Females and older occupants are just two groups that aren't fairly represented by modern crash dummies.
Not only did far more people lose their lives on American roads last year compared to pre-pandemic levels, but outdated crash-test dummies have been identified as a major shortcoming in crash tests in what is a double whammy for road safety in the country.
Preliminary estimates from the National Safety Council (NSC) show that over 46,000 people died in traffic crashes in the USA in 2022, a significant increase of close to 22% when measured against 2019.
As if that wasn't enough of a concern, the Government Accountability Office (GAO) analyzed how vehicles are rated for crashworthiness and found that current crash-test dummies fail to represent a diverse group of people, which could skew how certain safety features are evaluated and rated.
We'll start by focusing on the data from the NSC, which shows that 10 states saw a rise in road deaths of 14% or more in 2022. Alaska was the worst, with a 27% increase, followed by Hawaii (+24%), Wyoming (+20%), Maine (+20%), New Hampshire (+19%), and Delaware (+19%). Hawaii and Delaware also performed poorly in a recent study by WalletHub about the best and worst states to drive in.
"From drivers and passengers to pedestrians and cyclists, road users of all ages are perishing in preventable crashes in the United States," said Lorraine Martin, NSC president, and CEO. "Each crash that occurs on America's roads is entirely preventable and unacceptable. We must change the way we think about designing and moving around in our communities, understanding that people will make mistakes and the cost of those mistakes should not be serious death or injury."
The National Roadway Safety Strategy from the US Department of Transportation is aiming for zero fatalities on US roads, one of several initiatives to bring fatal accidents down. Individual automakers like Mercedes-Benz have also set their own goals for no traffic deaths. Volvo has done the same by introducing extraordinary measures like reducing the top speed of all its vehicles to 112 mph. Yes, that applies even to potent models like the 455-horsepower XC90 Recharge.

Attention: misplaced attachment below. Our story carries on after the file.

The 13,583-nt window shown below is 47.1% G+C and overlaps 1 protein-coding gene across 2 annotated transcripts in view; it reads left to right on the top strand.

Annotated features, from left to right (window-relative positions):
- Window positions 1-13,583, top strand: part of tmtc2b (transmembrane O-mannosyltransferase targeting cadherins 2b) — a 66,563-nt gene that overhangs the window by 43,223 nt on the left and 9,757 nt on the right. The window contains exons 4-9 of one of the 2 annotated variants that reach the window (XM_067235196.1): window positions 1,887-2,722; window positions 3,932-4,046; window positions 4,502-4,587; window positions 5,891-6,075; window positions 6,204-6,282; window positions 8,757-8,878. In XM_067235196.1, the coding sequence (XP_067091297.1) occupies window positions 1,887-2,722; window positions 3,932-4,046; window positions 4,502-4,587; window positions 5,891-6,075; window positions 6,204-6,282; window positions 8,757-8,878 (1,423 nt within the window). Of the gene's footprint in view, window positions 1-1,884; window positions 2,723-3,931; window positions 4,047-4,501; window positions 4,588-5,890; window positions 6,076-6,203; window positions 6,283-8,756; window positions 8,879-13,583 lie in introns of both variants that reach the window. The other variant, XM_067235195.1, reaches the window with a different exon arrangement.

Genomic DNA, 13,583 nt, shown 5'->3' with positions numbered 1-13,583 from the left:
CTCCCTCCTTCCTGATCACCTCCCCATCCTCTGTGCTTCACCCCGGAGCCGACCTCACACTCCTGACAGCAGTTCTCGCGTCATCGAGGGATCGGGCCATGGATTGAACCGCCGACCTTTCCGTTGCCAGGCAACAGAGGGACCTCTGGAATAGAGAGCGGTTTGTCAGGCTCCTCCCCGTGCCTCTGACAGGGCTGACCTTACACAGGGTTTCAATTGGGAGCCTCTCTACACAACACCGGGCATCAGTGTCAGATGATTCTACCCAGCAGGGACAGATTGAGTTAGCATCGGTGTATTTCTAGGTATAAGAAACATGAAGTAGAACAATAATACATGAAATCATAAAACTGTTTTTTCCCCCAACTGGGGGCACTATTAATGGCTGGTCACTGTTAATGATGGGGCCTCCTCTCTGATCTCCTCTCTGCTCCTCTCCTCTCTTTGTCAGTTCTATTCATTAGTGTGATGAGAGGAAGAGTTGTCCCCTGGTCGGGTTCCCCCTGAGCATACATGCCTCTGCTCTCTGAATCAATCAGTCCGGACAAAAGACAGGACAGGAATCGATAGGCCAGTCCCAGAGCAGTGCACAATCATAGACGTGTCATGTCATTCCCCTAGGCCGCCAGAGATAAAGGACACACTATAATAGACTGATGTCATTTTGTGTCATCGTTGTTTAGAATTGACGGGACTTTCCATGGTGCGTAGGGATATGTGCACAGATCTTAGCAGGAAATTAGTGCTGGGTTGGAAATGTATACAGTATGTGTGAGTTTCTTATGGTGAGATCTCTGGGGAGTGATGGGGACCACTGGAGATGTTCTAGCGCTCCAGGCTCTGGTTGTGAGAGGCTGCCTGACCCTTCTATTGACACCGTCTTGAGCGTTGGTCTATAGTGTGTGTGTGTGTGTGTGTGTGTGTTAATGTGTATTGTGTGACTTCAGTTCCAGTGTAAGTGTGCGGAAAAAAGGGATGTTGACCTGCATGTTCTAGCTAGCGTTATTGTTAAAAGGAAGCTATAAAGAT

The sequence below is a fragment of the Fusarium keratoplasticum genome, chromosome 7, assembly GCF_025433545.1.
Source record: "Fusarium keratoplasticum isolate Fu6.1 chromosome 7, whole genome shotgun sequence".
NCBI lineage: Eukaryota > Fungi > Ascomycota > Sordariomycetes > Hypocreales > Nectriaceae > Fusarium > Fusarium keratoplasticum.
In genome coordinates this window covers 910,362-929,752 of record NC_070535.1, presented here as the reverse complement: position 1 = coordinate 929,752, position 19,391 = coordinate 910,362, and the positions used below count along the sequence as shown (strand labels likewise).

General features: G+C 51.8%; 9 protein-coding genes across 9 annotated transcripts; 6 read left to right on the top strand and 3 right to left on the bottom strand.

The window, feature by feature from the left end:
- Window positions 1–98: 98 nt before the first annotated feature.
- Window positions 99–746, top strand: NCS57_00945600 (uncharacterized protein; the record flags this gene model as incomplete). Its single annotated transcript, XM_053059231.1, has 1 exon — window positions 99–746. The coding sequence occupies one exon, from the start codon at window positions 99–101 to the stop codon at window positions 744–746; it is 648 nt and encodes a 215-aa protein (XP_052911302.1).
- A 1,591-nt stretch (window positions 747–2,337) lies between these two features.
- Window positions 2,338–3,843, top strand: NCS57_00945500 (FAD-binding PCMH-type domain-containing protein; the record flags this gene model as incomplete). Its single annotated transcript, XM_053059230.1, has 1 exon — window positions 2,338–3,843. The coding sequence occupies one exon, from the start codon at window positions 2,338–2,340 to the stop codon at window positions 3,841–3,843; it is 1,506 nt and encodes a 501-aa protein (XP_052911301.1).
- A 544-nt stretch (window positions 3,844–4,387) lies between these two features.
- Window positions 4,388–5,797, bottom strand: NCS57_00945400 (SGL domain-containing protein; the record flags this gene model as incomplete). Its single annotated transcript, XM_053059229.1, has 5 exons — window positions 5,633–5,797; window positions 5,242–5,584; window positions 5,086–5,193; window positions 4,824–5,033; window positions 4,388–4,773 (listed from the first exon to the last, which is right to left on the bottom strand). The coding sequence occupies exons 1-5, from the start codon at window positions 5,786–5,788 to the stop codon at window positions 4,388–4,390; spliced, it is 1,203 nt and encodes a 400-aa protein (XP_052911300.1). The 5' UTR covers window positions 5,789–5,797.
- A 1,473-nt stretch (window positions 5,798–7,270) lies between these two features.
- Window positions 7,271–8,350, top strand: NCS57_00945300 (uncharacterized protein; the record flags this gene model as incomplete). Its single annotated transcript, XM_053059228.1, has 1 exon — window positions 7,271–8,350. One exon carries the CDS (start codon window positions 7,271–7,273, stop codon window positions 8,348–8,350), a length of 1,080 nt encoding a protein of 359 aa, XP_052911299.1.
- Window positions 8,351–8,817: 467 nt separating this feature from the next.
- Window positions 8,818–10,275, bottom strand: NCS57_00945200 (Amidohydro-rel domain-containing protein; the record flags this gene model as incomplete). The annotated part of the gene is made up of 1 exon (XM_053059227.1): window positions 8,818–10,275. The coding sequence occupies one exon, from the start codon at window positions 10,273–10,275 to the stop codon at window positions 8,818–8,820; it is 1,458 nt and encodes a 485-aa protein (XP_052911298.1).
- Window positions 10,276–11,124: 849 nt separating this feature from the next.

Sadly, it appears that we are further than ever from these lofty goals. The reality is that serious accidents remain prevalent, which is why the emphasis on crash safety standards will need to remain high.
The GAO discovered that while vehicles have become safer over time, specific demographic groups are not represented by typical crash-test dummies. Those groups include females, the elderly, and occupants with a higher body mass index. These are relevant observations since different body types respond differently in the same crash.
Females are generally at a greater risk of death and more vulnerable to lower leg injuries. In theory, this means that safety equipment like airbags or even the changing position of interior panels in a crash could be judged to protect an average male adequately but may receive a very different score if a female was occupying the same seat. The GAO said that "currently used dummies represent a limited range of body sizes, do not reflect some physiological differences between males and females and do not have sensors to collect data in the lower legs."
The National Highway Traffic Safety Administration (NHTSA) has not been idle on this issue. It has implemented more advanced dummies over time, but there are still gaps in how these dummies respond in a crash that exclude certain demographic groups.
The GAO further states that the NHTSA lacks a comprehensive plan to address the shortcomings of current crash test dummies. Its recommendation is for the NHTSA to create and communicate a sufficient strategy to address the dummy-related limitations, with specific milestones within this plan.
Last year, Swedish scientists created the world's first female crash dummy. It seems absurd that it took until 2022 for that to happen, and as part of that project, research showed that soft tissue neck injuries were also much likelier to affect women.
We are a long way from American roads being as safe as they should be, but improving crash-test safety requirements will go a long way to reducing the number of fatal crashes.
Join The Discussion